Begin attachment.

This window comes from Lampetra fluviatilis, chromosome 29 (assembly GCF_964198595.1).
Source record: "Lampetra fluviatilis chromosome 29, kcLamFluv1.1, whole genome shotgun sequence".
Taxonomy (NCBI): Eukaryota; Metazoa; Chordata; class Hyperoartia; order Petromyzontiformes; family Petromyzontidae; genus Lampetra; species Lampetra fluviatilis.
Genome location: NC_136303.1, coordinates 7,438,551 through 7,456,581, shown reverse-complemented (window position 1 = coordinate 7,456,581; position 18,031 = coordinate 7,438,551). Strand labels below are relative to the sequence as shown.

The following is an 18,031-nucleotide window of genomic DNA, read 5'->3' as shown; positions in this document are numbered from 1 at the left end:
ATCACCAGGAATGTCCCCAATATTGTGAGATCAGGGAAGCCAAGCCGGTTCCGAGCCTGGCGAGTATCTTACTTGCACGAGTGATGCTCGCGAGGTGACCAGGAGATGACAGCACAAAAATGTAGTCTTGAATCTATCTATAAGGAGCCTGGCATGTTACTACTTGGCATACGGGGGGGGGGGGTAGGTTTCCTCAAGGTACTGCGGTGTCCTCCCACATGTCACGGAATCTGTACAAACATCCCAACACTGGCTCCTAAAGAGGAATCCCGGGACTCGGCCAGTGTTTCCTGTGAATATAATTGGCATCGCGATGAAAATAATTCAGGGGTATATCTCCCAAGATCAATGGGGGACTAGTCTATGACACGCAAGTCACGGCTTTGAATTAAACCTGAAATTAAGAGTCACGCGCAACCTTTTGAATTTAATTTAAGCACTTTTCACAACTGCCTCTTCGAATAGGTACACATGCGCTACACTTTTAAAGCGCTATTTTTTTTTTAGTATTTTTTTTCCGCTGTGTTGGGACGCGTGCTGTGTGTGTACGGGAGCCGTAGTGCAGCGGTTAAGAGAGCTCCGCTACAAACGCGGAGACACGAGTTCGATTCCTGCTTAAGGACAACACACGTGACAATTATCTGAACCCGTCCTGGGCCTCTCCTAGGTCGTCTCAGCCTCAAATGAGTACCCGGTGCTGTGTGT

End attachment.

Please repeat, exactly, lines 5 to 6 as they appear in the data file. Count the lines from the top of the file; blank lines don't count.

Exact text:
The following is an 18,031-nucleotide window of genomic DNA, read 5'->3' as shown; positions in this document are numbered from 1 at the left end:
ATCACCAGGAATGTCCCCAATATTGTGAGATCAGGGAAGCCAAGCCGGTTCCGAGCCTGGCGAGTATCTTACTTGCACGAGTGATGCTCGCGAGGTGACCAGGAGATGACAGCACAAAAATGTAGTCTTGAATCTATCTATAAGGAGCCTGGCATGTTACTACTTGGCATACGGGGGGGGGGGGTAGGTTTCCTCAAGGTACTGCGGTGTCCTCCCACATGTCACGGAATCTGTACAAACATCCCAACACTGGCTCCTAAAGAGGAATCCCGGGACTCGGCCAGTGTTTCCTGTGAATATAATTGGCATCGCGATGAAAATAATTCAGGGGTATATCTCCCAAGATCAATGGGGGACTAGTCTATGACACGCAAGTCACGGCTTTGAATTAAACCTGAAATTAAGAGTCACGCGCAACCTTTTGAATTTAATTTAAGCACTTTTCACAACTGCCTCTTCGAATAGGTACACATGCGCTACACTTTTAAAGCGCTATTTTTTTTTTAGTATTTTTTTTCCGCTGTGTTGGGACGCGTGCTGTGTGTGTACGGGAGCCGTAGTGCAGCGGTTAAGAGAGCTCCGCTACAAACGCGGAGACACGAGTTCGATTCCTGCTTAAGGACAACACACGTGACAATTATCTGAACCCGTCCTGGGCCTCTCCTAGGTCGTCTCAGCCTCAAATGAGTACCCGGTGCTGTGTGT